The employment of Norwegians with disabilities has remained low for the past 20 years. In 2011, almost 74% of Norwegians between 15 and 66 years of age were employed, compared to 42% of people with disabilities (Bø and Håland 2011). Research suggests several explanations for this: an inadequate focus on systemic factors and labour market mechanisms (Anvik et al. 2007; Grue 2006; Vedeler and Mossige 2009), weak regulations of employers' responsibilities (Hvinden 2004), prejudice and discrimination (Gundersen 2008; Morrell 1990), educational inequality (Bliksvær and Hansen 2006) and inadequate accommodation (Hansen and Svalund 2007; Voorhees and Bloustein 2005). Additionally, we call attention to inadequate transport.

Transport policy

For the last couple of decades, people with disabilities' equal access to important societal arenas has been regulated by law. In the Anglo-American world, disability rights movements played a vital role in passing the first anti-discrimination acts in the 1990s. The 1990 American Disabilities Act prohibited discrimination in employment, public services, public housing and telecom (Voorhees and Bloustein 2005). A few years later, the Disability Discrimination Act was passed in Britain. However, equal access to transportation remained a remote issue in early disability policy (Krpata 2012; Rieser 2006).

Current Norwegian transport policies are built upon definitions of universal design in the Anti-Discrimination Act of 2009. The act defines universal design as the design or accommodation of the main solution so that it can be used by as many as possible. According to the Norwegian National Transport Plan, participation in employment and social activities heavily depends on simple, efficient and safe mobility: ‘accessibility to transportation is a prerequisite for an active life and participation in community with others’ (NOU 2001, 127). The transport system should be developed and accommodated in such a way that most people are ensured mobility and that the number of custom solutions remains low (Ministry of Transport and Communications 2008).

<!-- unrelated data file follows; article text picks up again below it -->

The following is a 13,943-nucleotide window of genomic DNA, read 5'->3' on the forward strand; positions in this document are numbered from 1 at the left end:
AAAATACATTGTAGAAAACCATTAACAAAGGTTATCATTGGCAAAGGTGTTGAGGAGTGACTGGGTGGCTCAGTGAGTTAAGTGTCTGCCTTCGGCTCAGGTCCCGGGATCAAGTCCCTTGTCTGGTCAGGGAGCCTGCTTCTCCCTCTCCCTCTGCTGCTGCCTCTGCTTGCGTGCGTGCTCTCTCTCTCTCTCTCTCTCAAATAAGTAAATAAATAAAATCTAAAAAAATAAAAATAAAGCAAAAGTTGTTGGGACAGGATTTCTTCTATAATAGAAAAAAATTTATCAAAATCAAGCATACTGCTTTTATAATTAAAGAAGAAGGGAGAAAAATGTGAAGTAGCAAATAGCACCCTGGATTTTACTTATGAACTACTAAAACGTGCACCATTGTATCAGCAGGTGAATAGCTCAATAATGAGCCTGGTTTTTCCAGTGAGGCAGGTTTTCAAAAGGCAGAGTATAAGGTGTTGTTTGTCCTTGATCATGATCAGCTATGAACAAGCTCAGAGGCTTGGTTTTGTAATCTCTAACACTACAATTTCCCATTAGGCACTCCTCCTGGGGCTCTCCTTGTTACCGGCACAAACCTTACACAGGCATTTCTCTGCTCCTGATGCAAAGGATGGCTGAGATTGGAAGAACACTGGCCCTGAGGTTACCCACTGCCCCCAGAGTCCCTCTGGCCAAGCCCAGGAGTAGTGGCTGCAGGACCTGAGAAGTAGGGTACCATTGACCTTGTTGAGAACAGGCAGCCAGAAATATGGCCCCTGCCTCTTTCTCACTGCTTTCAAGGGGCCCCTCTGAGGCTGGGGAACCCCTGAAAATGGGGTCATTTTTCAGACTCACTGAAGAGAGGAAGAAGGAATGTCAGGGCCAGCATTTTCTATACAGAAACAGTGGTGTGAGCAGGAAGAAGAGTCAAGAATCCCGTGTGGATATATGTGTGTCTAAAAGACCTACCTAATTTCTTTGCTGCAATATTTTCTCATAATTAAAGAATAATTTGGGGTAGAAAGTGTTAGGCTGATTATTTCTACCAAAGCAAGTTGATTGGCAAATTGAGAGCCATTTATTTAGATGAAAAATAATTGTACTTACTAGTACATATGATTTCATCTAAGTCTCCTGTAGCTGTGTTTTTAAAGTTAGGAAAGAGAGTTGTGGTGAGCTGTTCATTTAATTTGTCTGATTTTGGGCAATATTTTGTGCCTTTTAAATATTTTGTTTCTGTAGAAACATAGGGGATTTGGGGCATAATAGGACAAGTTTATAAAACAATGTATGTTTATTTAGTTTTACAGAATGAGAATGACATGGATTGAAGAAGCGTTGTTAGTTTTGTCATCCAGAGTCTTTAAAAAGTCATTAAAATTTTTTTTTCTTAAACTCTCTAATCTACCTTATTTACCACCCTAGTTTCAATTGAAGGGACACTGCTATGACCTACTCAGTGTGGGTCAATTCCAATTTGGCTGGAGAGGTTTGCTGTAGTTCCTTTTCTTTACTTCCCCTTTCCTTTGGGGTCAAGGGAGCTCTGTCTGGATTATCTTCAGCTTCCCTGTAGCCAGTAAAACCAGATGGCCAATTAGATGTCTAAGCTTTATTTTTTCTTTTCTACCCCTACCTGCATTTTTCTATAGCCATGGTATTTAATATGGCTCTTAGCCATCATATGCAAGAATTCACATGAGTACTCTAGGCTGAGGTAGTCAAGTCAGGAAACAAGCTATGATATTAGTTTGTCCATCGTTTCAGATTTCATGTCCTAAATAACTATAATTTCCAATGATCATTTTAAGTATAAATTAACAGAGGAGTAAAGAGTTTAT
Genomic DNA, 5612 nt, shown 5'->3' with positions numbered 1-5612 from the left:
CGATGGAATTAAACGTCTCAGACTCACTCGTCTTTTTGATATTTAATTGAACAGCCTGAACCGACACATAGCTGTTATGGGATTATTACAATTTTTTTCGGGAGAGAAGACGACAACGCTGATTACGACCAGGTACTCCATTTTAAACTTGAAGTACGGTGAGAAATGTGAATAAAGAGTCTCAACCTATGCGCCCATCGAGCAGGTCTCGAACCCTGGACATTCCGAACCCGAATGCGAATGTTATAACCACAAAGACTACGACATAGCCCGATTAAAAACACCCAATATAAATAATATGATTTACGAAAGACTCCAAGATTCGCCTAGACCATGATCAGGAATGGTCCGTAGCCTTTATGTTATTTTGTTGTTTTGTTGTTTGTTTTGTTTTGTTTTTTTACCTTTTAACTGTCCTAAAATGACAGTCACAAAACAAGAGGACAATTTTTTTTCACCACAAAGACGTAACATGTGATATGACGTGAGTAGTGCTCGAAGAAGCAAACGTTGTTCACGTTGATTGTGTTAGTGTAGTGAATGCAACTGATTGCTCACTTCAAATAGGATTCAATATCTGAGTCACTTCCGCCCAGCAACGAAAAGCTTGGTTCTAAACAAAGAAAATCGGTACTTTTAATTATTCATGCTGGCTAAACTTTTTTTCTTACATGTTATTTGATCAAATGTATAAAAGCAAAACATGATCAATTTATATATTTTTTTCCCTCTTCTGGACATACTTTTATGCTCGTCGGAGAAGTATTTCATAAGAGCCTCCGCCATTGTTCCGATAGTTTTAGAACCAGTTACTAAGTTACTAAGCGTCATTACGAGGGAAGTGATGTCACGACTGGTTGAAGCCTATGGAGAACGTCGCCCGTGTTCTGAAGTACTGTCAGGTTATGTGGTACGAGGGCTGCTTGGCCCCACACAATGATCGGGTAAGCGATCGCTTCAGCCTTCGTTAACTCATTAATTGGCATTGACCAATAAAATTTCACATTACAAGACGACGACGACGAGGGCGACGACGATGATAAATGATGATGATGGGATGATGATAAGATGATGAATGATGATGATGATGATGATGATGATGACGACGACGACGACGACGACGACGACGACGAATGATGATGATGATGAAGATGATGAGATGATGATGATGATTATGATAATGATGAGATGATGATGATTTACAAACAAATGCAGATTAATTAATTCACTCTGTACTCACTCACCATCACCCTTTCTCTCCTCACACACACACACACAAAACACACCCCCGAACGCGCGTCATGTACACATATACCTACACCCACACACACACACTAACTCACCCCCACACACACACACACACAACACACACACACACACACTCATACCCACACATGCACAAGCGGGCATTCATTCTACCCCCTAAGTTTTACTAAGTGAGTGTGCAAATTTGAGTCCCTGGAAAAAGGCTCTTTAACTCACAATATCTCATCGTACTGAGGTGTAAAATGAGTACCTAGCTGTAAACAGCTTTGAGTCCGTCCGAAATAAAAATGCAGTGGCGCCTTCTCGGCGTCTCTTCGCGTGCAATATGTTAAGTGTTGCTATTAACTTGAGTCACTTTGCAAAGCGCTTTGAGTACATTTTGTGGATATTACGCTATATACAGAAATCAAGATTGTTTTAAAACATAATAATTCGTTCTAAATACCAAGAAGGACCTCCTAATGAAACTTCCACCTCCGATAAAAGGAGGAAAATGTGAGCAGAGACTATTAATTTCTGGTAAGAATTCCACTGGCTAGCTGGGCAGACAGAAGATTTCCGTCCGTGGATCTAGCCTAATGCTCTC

Still, in order to meet the transport needs of people with disabilities, Norwegian welfare policies include several public support schemes for transport. These include organised door-to-door transport by taxi, financial support for accommodated private cars, and economic reimbursement of extra expenses related to transport. Certain schemes have been criticised for uneven distribution depending on county of residence, but are of absolute importance to the many who are granted such support (for an overview of evaluations, see Bjerkan, Nordtømme, and Kummeneje 2011).

Transport and disability

A vast amount of literature provides theoretical, conceptual and discourse oriented inputs to the understanding of disability. Although many can be applied to the understanding of transport disability, most transport research fails to explicitly include such approaches. Certain attempts are identified, however, at uniting disability theory and transport research.

Transport and social approaches to disability

The debate over approaches to and models of disability is complex and intense. The benefits of the social model approach is that it shifts attention from individuals to the ways in which society includes or excludes them (Shakespeare 2006, 29). As such, it might be an appropriate perspective in investigating barriers in transport. Aldred and Woodcock (2008) attempted to extend the social model of disability by examining the role of transport. They argue that environments are continually reshaped by transport, and that transport becomes increasingly important as services and workplaces move further away from people's homes. In line with the social model, they portray transport systems as disabling large populations. Disabling mechanisms are located within the structural function and design of transport systems, producing patterns of impairment, disability and disadvantage.

Transport related social exclusion

Social exclusion is another significant field of research dedicated to transport-related constraints, and Kenyon (2011, 764) describes a ‘growing awareness of the links between transport and social exclusion’. Although there is no agreement on a single definition of social exclusion, there is a general perception that ‘exclusion is about (…) the mechanisms that detach people from the social mainstream’ (Giddens 1998). To some scholars, social exclusion is intrinsically linked with poverty (Walker 1995), but many approach social exclusion as a set of inter-related social processes (Hodgson and Turner 2003). Exclusion is as such a process of detachments that may lead to increasing isolation and alienation, thus reinforcing disadvantage (Shaw 2005). Church et al. (2000) ascribe seven dimensions to the conceptual framework of transport-related social exclusion: i) physical exclusion, ii) geographical exclusion, iii) exclusion from facilities, iv) economic exclusion, v) time-based exclusion, vi) fear-based exclusion and vii) space exclusion. Others place an explicit focus on participation in civil society. Preston and Rajé (2007) adapted the paradigm of social exclusion to Amartya Sen's theory of entitlement, and postulated that social exclusion is not a result of lacking opportunities but a lack of access to those opportunities. They conclude that policy makers should focus on ensuring basic levels of accessibility rather than mobility.